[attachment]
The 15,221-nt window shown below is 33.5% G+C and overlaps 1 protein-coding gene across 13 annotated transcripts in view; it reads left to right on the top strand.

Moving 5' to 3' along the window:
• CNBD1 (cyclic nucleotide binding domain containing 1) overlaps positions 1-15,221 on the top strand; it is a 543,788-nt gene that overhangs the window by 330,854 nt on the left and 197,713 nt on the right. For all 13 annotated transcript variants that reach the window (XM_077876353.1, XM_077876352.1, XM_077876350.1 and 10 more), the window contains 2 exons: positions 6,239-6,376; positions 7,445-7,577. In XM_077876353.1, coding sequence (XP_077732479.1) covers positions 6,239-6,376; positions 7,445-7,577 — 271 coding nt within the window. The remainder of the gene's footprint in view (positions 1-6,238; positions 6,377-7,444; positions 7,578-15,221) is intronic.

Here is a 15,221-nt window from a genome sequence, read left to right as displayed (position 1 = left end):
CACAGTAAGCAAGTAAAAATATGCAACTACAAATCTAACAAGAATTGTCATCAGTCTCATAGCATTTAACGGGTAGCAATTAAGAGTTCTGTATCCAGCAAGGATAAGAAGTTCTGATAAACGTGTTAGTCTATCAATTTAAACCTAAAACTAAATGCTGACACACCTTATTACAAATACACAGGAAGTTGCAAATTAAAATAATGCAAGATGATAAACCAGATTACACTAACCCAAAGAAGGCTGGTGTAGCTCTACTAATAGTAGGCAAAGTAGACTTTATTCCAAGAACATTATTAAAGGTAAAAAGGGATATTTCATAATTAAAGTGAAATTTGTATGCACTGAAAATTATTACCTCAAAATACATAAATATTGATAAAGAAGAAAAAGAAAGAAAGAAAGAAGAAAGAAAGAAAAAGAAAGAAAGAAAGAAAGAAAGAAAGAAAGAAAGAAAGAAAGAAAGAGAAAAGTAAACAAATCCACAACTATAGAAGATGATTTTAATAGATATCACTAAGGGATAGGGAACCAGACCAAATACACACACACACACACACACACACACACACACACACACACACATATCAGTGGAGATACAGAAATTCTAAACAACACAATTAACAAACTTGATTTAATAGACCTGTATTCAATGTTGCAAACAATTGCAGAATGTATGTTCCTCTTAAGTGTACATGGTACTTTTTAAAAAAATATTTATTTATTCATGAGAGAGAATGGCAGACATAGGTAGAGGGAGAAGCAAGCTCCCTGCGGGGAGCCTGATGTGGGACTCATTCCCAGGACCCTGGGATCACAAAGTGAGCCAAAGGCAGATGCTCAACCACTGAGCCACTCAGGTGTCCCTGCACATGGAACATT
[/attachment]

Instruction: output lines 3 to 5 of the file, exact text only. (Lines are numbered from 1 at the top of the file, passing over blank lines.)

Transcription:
• CNBD1 (cyclic nucleotide binding domain containing 1) overlaps positions 1-15,221 on the top strand; it is a 543,788-nt gene that overhangs the window by 330,854 nt on the left and 197,713 nt on the right. For all 13 annotated transcript variants that reach the window (XM_077876353.1, XM_077876352.1, XM_077876350.1 and 10 more), the window contains 2 exons: positions 6,239-6,376; positions 7,445-7,577. In XM_077876353.1, coding sequence (XP_077732479.1) covers positions 6,239-6,376; positions 7,445-7,577 — 271 coding nt within the window. The remainder of the gene's footprint in view (positions 1-6,238; positions 6,377-7,444; positions 7,578-15,221) is intronic.

Here is a 15,221-nt window from a genome sequence, read left to right as displayed (position 1 = left end):
CACAGTAAGCAAGTAAAAATATGCAACTACAAATCTAACAAGAATTGTCATCAGTCTCATAGCATTTAACGGGTAGCAATTAAGAGTTCTGTATCCAGCAAGGATAAGAAGTTCTGATAAACGTGTTAGTCTATCAATTTAAACCTAAAACTAAATGCTGACACACCTTATTACAAATACACAGGAAGTTGCAAATTAAAATAATGCAAGATGATAAACCAGATTACACTAACCCAAAGAAGGCTGGTGTAGCTCTACTAATAGTAGGCAAAGTAGACTTTATTCCAAGAACATTATTAAAGGTAAAAAGGGATATTTCATAATTAAAGTGAAATTTGTATGCACTGAAAATTATTACCTCAAAATACATAAATATTGATAAAGAAGAAAAAGAAAGAAAGAAAGAAGAAAGAAAGAAAAAGAAAGAAAGAAAGAAAGAAAGAAAGAAAGAAAGAAAGAAAGAAAGAGAAAAGTAAACAAATCCACAACTATAGAAGATGATTTTAATAGATATCACTAAGGGATAGGGAACCAGACCAAATACACACACACACACACACACACACACACACACACACACACACATATCAGTGGAGATACAGAAATTCTAAACAACACAATTAACAAACTTGATTTAATAGACCTGTATTCAATGTTGCAAACAATTGCAGAATGTATGTTCCTCTTAAGTGTACATGGTACTTTTTAAAAAAATATTTATTTATTCATGAGAGAGAATGGCAGACATAGGTAGAGGGAGAAGCAAGCTCCCTGCGGGGAGCCTGATGTGGGACTCATTCCCAGGACCCTGGGATCACAAAGTGAGCCAAAGGCAGATGCTCAACCACTGAGCCACTCAGGTGTCCCTGCACATGGAACATT